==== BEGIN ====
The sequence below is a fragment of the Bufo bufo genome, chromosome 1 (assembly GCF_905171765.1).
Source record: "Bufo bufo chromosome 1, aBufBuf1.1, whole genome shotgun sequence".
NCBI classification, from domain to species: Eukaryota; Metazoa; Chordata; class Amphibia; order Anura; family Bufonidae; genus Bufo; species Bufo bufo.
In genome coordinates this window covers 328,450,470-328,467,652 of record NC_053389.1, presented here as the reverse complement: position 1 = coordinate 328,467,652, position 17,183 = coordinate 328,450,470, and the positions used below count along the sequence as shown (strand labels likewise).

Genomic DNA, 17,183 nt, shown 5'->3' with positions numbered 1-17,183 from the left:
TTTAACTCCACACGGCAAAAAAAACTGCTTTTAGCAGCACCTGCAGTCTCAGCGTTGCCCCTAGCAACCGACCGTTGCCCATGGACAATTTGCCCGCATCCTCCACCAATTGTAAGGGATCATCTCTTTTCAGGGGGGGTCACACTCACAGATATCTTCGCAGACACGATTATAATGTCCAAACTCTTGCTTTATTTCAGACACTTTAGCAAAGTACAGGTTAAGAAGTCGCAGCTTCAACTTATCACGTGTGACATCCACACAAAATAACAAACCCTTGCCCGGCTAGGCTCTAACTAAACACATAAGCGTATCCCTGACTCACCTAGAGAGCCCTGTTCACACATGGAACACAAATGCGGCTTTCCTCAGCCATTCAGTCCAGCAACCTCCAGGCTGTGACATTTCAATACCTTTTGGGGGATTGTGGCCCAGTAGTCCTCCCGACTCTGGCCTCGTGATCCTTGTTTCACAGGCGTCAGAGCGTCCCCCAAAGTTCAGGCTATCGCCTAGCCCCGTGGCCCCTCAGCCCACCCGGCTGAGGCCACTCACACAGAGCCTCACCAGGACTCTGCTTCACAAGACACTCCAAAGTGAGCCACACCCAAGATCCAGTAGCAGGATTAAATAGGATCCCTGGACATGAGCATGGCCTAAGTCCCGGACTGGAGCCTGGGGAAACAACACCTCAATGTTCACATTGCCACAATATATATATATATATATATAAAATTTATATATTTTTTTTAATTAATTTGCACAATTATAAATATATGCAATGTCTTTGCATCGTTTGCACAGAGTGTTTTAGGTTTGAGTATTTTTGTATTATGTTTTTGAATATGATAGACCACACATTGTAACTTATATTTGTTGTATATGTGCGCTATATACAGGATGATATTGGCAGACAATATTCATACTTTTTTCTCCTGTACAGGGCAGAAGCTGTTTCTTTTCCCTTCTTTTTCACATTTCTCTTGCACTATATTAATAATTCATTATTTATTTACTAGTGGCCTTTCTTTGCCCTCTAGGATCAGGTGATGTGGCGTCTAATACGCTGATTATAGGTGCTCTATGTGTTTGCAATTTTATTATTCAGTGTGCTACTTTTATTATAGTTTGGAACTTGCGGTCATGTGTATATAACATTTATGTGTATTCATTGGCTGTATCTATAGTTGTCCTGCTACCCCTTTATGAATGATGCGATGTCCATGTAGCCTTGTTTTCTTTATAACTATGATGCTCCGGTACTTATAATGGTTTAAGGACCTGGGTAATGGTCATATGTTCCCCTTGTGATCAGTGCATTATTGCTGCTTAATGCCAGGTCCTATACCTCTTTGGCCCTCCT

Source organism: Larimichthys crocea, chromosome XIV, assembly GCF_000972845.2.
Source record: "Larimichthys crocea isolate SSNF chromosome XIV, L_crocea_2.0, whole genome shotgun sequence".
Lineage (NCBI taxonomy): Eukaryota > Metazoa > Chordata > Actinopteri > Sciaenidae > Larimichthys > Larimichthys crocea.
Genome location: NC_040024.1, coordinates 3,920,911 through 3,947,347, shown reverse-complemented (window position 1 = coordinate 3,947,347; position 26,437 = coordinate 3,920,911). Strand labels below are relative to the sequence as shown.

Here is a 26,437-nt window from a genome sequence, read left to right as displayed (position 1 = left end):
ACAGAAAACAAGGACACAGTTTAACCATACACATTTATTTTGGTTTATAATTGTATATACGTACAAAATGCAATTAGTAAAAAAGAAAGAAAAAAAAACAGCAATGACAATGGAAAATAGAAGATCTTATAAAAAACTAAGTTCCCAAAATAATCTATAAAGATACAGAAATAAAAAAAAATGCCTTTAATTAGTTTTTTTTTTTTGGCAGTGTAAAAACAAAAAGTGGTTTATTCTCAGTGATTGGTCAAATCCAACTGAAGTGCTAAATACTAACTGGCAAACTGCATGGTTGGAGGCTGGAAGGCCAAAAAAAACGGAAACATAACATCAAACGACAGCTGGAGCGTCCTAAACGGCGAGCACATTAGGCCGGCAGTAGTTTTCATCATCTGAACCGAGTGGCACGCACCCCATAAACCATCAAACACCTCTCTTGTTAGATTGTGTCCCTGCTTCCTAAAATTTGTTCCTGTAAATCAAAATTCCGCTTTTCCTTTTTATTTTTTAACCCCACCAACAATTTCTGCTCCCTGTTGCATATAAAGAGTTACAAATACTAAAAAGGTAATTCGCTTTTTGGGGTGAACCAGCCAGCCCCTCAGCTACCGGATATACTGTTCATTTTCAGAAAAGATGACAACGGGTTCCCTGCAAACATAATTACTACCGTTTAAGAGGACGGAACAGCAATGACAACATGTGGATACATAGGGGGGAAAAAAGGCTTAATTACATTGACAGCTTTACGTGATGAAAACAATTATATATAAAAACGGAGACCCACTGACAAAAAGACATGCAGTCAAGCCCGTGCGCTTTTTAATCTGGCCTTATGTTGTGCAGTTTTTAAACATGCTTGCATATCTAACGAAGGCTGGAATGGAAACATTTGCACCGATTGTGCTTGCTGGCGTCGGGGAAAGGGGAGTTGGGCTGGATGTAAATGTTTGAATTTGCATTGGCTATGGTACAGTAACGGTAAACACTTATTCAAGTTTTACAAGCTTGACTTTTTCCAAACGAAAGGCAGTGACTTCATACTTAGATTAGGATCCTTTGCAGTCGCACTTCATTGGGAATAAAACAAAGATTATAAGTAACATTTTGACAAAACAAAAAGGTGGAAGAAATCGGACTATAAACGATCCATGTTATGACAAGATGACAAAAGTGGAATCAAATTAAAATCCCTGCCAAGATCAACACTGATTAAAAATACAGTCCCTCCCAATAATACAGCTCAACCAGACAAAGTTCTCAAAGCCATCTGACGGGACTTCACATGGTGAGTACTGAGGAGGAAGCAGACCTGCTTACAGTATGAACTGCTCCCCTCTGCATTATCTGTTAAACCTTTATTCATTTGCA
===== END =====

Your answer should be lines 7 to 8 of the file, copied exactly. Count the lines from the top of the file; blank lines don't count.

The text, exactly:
Source organism: Larimichthys crocea, chromosome XIV, assembly GCF_000972845.2.
Source record: "Larimichthys crocea isolate SSNF chromosome XIV, L_crocea_2.0, whole genome shotgun sequence".